Yes, I’m recognizing the landscape. I share Kaminer’s dislike of difference feminism. But then – if people are thinking we are difference/protectionist feminists in Kaminer’s sense, they’re batty.
More from Kaminer’s article:
The Comforts of Gilliganism
Central to the dominant strain of feminism today is the belief, articulated by the psychologist Carol Gilligan, that women share a different voice and different moral sensibilities. Gilligan’s work—notably In a Different Voice (1982)—has been effectively attacked by other feminist scholars, but criticisms of it have not been widely disseminated, and it has passed with ease into the vernacular. In a modern-day version of Victorian True Womanhood, feminists and also some anti-feminists pay tribute to women’s superior nurturing and relational skills and their general “ethic of caring.” Sometimes feminists add parenthetically that differences between men and women may well be attributable to culture, not nature. But the qualification is moot. Believers in gender difference tend not to focus on changing the cultural environment to free men and women from stereotypes, as equal-rights feminists did twenty years ago; instead they celebrate the feminine virtues.
See? In Kaminer’s version it’s the “protectionists” who have given up on changing the cultural environment to free men and women from stereotypes, and the equal-rights feminists who want to do that. That’s the precise opposite of the usual understanding of this binary, which is that equality feminists are the good sane normal ones who think the whole idea of “stereotypes” is wild-eyed Stasi nonsense, and “radfems” are the ones who want to steal all your stereotypes and cut off your penis.
Confronted with the challenge of rationalizing and accommodating profound differences among women, in both character and ideology, feminism has never been a tranquil movement, or a cheerfully anarchic one. It has always been plagued by bitter civil wars over conflicting ideas about sexuality and gender which lead to conflicting visions of law and social policy. If men and women are naturally and consistently different in terms of character, temperament, and moral sensibility, then the law should treat them differently, as it has through most of our history, with labor legislation that protects women, for example, or with laws preferring women in custody disputes: special protection for women, not equal rights, becomes a feminist goal. (Many feminists basically agree with Marilyn Quayle’s assertion that women don’t want to be liberated from their essential natures.) But if men and women do not conform to masculine and feminine character models, if sex is not a reliable predictor of behavior, then justice requires a sex-neutral approach to law which accommodates different people’s different characters and experiences (the approach championed by Ruth Bader Ginsburg twenty years ago).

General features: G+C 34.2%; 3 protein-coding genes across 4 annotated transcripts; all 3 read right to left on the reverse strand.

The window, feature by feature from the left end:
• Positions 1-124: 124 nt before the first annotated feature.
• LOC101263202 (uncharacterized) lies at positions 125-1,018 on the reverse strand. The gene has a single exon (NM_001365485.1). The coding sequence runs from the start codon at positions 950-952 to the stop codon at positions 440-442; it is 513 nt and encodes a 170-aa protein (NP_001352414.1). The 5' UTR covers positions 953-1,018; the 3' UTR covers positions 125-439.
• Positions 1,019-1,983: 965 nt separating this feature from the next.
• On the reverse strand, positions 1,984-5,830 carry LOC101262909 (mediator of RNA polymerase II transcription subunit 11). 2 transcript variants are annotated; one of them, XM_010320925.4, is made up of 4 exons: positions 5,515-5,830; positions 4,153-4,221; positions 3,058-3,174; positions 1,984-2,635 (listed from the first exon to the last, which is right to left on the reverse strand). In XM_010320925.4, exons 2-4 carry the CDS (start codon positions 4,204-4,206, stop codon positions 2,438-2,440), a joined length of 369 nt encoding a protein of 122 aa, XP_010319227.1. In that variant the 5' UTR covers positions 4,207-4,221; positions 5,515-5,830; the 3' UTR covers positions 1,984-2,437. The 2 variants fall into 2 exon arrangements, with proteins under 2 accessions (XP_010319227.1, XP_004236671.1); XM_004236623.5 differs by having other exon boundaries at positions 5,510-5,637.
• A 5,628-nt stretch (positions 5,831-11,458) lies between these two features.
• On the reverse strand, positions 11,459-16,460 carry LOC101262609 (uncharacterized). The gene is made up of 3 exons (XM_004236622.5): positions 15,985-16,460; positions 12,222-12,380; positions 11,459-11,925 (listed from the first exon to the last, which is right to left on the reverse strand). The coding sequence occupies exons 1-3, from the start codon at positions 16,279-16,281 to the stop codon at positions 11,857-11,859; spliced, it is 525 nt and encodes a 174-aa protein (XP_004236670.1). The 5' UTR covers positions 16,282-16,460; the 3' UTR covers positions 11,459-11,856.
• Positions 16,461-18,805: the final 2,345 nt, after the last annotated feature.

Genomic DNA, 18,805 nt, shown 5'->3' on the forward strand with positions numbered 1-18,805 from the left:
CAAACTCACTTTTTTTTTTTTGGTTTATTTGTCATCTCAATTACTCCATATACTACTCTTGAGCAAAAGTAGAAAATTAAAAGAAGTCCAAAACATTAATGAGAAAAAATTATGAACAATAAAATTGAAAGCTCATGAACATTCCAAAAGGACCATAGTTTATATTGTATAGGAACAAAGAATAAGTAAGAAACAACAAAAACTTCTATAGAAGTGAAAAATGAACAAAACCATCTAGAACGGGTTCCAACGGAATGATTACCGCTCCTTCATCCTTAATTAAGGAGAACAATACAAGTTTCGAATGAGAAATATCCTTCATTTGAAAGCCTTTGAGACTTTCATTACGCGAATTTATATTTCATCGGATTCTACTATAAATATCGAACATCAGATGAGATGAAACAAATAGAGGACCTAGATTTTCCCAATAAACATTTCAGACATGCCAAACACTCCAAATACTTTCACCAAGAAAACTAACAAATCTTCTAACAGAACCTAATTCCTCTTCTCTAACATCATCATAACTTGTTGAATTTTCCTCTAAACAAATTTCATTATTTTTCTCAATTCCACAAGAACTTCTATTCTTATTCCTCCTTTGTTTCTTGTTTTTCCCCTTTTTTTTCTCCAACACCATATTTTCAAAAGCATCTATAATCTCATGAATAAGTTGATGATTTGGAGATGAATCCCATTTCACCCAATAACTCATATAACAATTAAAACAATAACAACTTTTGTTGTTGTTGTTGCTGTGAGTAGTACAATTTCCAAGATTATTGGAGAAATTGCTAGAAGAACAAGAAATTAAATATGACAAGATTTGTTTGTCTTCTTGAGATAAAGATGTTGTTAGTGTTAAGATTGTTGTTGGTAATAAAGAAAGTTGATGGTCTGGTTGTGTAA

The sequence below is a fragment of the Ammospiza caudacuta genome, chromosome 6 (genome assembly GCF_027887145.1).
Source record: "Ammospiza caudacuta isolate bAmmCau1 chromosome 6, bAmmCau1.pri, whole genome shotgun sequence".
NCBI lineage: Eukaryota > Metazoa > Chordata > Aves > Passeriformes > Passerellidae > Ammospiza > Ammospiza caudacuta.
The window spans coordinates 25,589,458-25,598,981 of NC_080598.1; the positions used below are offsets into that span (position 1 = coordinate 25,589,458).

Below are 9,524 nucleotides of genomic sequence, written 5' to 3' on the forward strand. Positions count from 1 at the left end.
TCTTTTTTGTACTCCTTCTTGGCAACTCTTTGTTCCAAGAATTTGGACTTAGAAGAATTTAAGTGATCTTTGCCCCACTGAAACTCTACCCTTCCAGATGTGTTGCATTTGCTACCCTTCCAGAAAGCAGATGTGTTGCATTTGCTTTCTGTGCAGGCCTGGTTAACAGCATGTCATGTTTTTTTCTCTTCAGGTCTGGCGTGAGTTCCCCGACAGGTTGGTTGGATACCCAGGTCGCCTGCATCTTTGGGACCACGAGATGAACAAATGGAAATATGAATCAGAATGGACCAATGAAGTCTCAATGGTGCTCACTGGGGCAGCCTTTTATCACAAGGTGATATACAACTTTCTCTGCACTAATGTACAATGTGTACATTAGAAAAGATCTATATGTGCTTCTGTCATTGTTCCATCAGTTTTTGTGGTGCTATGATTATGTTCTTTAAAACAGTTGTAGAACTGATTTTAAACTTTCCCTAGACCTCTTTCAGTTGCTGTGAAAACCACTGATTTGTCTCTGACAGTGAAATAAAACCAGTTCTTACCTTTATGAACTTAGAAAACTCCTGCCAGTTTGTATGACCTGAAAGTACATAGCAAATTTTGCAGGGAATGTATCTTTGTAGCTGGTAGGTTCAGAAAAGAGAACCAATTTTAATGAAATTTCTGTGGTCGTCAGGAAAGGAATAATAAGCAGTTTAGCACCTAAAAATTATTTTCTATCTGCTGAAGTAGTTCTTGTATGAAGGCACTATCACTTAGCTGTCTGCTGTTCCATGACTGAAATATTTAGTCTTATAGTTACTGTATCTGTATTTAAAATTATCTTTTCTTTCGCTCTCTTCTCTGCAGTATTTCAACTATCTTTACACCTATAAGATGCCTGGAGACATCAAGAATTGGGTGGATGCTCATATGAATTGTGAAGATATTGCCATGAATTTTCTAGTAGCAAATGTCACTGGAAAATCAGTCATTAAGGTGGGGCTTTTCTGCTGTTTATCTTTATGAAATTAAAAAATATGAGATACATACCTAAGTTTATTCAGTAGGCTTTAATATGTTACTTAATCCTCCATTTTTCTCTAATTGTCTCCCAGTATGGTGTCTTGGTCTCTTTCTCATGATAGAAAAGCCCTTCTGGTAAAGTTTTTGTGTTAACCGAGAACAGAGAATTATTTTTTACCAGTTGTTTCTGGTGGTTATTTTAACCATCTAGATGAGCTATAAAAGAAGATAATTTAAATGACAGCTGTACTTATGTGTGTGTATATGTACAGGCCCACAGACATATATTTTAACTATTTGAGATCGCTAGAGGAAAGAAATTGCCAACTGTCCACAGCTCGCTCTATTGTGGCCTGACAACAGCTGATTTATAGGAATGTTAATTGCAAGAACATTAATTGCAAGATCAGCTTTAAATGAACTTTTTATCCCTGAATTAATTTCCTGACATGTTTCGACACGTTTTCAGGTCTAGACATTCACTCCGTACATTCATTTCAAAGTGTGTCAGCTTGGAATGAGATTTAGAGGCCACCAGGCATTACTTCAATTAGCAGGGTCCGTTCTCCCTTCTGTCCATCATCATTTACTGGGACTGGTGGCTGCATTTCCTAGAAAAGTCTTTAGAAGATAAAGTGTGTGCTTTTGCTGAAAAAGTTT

See? All the other way which. We’re the equality feminists, as opposed to the difference feminists who revel in the stereotypes.
Outside academia, debates about sex and justice are sometimes equally confused and confusing, given the political and ideological challenges of affirmative-action programs and the conflicting demands on women with both career aspirations and commitments to family life. Feminists often have to weigh the short-term benefits of protecting wage-earning mothers (by mommy-tracking, for example) against the long-term costs of a dual labor market. Sometimes ideological clarity is lost in complicated strategy debates. Sometimes ideological conflicts are put aside when feminists share a transcendent social goal, such as suffrage or reproductive choice. And sometimes one ideological strain of feminism dominates another. In the 1970s equal-rights feminism was ascendent. The 1980s saw a revival of protectionism.
Equal-rights feminism couldn’t last. It was profoundly disruptive for women as well as men. By questioning long-cherished notions about sex, it posed unsettling questions about selfhood. It challenged men and women to shape their own identities without resort to stereotypes.
But it’s a creative disruption. With all I said in the previous post about the lure of being well-adjusted – there’s also such a thing as boredom, and living in accordance with stereotypes is so farking boring. Do people really enjoy being that boring?
A quite different issue –
To the extent that there’s a debate between Paglia and the feminist movement, it’s not a particularly thoughtful one, partly because it’s occurring at second hand, in the media. There are thoughtful feminist debates being conducted in academia, but they’re not widely heard. Paglia is highly critical of feminist academics who don’t publish in the mainstream; but people have a right to choose their venues, and besides, access to the mainstream press is not easily won. Still, their relative isolation is a problem for feminist scholars who want to influence public policy. To reach a general audience they have to depend on journalists to draw upon and sometimes appropriate their work.
Well that was 1993. They don’t any more. There are ways to link academics and the public now.